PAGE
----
|Gravelly Shoal Light||Seeing The Light|
Perhaps as a result of its exposed location, or as a result of its keeper's dwelling being one of the few of wooden frame construction on any of the Great Lakes, the station was a constant source of maintenance problems, and was not surprisingly one of the first to be automated through the installation of an acetylene illumination system in 1900. At this time an occulting white Pintsch gas buoy was also placed at the southeastern end of Gravelly Shoal to better mark the western edge of the passage between the shoal and Big Charity Island.
As a result of the combination of increasing vessel size, improvements in offshore light construction and the growing adoption of radio direction finding equipment, it became plain in the late 1930's that the old Charity light and the gas buoy on Gravelly Shoal had outlived their usefulness, and consideration turned to the construction of a state-of-the-art offshore aid to navigation at the eastern end of Gravelly Shoal to better mark the deeper water of the passage. United States Lighthouse Service engineers F. P. Dillon and W. G. Will were tasked with the design of the structure, and resurrected their design previously used with great success on Lake Erie at both Conneaut and Huron in 1935.
As a sign of the times, construction of the new light on Gravelly Shoal was incorporated as part of President Franklin Delano Roosevelt's Public Works Administration, designed to "put America back to work," and as such was built under PWA project No. 56. Bids for the actual construction work were advertised out of the Detroit depot, with 32-year-old John C. Meagher of Bay City's bid of $75,000 winning him the contract. The $24,000 contract for the fabrication of the steel tower itself was awarded to the Wickes Boiler Company, the world-renowned boiler engineering and fabricator, located in Saginaw.
Meagher's flotilla, consisting of the crew boat Tipperary and the old wooden work barge Marquis Roen, set out for Gravelly Shoal on a calm April 12th, 1939, and after using a sextant to locate the specified location for the light (44°03.0'N., 83°32.3'W.), turned to the task of driving five wire-wrapped pile clusters deep into the bottom in 24 ½ feet of water. After the installation of waterproof exterior forms and the removal of the water with pumps, the concrete 50-foot diameter pier itself was poured, along with its integral basement service rooms.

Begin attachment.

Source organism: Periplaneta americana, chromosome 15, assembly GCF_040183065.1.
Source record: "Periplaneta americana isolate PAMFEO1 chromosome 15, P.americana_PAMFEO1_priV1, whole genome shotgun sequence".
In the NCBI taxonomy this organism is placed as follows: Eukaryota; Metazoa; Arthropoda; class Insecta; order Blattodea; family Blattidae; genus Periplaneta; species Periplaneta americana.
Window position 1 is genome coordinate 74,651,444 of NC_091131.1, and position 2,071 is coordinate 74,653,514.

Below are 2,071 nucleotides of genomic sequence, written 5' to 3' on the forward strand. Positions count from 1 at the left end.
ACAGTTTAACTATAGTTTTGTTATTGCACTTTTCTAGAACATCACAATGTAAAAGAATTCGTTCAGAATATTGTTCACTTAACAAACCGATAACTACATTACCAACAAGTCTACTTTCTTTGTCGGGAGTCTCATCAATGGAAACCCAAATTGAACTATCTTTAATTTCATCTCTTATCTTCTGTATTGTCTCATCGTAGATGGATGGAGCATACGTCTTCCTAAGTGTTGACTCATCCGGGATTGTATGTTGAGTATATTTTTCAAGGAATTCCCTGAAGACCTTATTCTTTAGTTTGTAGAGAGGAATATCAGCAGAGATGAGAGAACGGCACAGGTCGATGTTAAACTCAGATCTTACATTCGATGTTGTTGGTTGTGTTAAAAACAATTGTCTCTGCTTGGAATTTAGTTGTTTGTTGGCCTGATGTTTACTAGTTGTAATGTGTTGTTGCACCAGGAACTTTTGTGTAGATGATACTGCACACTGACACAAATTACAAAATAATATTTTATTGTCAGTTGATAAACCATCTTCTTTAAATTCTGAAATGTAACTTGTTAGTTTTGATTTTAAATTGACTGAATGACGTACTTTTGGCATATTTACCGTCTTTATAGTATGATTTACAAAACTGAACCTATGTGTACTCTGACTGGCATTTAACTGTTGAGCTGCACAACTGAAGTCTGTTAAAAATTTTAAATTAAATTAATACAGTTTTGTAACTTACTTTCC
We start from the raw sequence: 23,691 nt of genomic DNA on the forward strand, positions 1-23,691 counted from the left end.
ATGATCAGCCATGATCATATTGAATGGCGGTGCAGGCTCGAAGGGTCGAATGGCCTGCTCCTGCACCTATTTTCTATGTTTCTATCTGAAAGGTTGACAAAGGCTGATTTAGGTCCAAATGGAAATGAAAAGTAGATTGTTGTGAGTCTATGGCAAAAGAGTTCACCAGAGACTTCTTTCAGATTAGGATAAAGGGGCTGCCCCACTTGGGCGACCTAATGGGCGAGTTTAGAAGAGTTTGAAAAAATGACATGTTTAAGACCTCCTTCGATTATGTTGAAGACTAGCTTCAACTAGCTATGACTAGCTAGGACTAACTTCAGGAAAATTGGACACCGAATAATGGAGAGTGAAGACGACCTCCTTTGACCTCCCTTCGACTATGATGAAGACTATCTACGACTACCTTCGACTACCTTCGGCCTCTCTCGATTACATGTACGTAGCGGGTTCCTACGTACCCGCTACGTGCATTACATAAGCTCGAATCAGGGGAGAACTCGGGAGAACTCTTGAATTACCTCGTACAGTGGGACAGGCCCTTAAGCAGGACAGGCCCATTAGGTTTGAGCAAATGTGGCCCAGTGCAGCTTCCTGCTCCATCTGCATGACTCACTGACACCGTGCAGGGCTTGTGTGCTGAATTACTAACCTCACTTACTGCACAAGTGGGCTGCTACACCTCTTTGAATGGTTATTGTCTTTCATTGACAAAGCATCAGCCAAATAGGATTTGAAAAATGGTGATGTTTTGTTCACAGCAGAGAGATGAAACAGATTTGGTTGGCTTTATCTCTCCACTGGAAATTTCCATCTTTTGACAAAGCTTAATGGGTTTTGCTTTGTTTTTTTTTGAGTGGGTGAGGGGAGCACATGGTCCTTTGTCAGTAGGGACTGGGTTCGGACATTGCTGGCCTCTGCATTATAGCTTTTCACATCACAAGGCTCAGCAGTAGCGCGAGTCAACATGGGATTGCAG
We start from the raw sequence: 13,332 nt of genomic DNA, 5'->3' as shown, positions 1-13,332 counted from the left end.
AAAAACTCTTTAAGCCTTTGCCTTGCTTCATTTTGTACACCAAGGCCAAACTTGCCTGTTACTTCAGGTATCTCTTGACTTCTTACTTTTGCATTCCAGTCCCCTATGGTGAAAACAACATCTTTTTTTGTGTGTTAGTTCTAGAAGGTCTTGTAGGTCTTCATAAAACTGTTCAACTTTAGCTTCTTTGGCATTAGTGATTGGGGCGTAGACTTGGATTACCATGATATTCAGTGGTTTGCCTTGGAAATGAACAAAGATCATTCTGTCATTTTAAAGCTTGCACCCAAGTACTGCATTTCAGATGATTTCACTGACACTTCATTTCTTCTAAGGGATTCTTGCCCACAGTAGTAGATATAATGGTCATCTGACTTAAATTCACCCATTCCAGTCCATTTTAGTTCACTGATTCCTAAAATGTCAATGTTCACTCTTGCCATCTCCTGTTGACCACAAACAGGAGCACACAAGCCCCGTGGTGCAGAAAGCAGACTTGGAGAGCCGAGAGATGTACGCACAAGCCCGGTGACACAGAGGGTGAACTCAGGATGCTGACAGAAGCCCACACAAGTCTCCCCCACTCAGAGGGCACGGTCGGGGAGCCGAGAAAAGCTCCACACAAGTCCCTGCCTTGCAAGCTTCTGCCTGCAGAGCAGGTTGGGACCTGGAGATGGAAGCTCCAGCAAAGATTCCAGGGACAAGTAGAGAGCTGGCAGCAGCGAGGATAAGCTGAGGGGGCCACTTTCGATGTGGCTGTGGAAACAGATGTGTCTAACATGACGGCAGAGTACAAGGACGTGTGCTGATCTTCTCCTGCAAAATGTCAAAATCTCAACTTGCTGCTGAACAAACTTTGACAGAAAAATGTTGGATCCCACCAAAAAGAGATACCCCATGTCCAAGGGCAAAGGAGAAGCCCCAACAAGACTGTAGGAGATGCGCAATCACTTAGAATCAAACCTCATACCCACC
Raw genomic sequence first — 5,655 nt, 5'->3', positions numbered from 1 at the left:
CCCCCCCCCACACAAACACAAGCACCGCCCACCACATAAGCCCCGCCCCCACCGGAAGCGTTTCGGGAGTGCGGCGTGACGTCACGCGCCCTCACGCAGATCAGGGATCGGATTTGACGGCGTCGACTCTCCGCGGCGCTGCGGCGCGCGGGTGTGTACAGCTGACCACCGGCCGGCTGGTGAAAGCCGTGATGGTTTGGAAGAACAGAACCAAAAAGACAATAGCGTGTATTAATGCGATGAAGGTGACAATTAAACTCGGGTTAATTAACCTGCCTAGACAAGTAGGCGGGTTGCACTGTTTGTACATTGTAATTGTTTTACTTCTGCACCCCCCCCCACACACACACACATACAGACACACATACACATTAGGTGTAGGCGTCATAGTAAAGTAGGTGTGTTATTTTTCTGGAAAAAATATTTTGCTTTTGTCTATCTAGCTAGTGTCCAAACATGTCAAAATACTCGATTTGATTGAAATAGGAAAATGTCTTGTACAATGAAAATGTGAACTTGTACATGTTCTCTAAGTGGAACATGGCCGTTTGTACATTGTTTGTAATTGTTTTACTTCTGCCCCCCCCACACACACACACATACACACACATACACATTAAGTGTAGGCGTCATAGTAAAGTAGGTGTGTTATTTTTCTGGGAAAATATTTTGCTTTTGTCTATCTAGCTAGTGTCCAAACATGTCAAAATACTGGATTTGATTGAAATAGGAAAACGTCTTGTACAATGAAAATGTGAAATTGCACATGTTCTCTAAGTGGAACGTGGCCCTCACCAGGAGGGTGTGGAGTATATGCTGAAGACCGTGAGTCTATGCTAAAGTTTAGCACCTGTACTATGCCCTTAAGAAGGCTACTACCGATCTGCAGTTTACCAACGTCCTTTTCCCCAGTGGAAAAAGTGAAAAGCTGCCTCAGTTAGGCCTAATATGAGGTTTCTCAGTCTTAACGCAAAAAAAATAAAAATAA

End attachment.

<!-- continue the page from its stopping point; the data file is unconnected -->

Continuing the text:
Conditions at the site continued atypically calm through April and May, with only two days lost due to inclement weather conditions. However, things took a turn for the worse in July, when the water became so rough that in one thirty day stretch the crew was only able to tie-up at the pier on one single occasion. By August, conditions began to clear, and with work on the pier complete, the Marquis Roen arrived at the Wickes Boiler Company dock, and the 61-foot tall steel tower was hoisted onto the barge's deck for the trip out to the shoal. Tied-up alongside the circular pier, a large wooden shear leg was erected on the barge's deck, and the 25-ton tower carefully lifted from the deck and lowered inch-by-inch onto its locating bolts at the center of the concrete pier.
As the project neared completion, Meagher speculated that the thickness of the pier at the waterline was insufficient to withstand Huron's heavy wither ice crush. Convinced of his calculations, he recommended the thickness of the pier at the side walls be increased by seven feet to better protect the piers structural integrity, and provided a quotation of $7,000 to perform the additional work. However, the Coast Guard, to whom responsibility for the nation's aids to navigation had been transferred that same year, disagreed, and accepted the station as constructed, placing it into service in October, 1939.
Designed as a completely automated electrified station, the Gravelly Shoal Light came under the control and maintenance of Coast Guard Station Tawas. The station's 375 mm light was equipped with a 15,000 candlepower, 120 volt electric lamp with current supplied by way of a submarine cable laid across the surface of the shoal from Point Lookout. The light's 75-foot focal plane allowed the characteristic 1-second flash every 5 seconds to be seen from a distance of 16 miles. A standby 110 candlepower acetylene light with a half second flash every three seconds was also installed, and was designed to activate automatically whenever electrical power at the station was lost For operation in thick weather, the station was also equipped with twin two-tone #3 diaphones, emitting a characteristic 30-second cycle consisting of a 3-second blast followed by 27 seconds of silence. The diaphones received their supply of compressed air from twin electrically driven compressors located in the utility rooms deep within the pier.
Fifteen years after the station's completion, the Coast Guard determined that winter ice floes were placing undue stress on the pier side walls, and as the original contractor, Meagher was approached to add seven feet of concrete to strengthen the pier sides. Meagher was more than happy to make the modification at a cost of $54,000, some $47,000 more than the amount he had quoted fifteen years previously!
At some thereafter, a large steel tower
was erected atop the station for a radiobeacon transmitter. The 1953
Coast Guard Light List indicating that the signal transmitted at 296
kilocycles, and emitted a group of 0.5 -second dashes for 15.5 seconds,
followed by 14.5 seconds of silence. As of 2001, both the light and
radiobeacon still serve as active aids to navigation.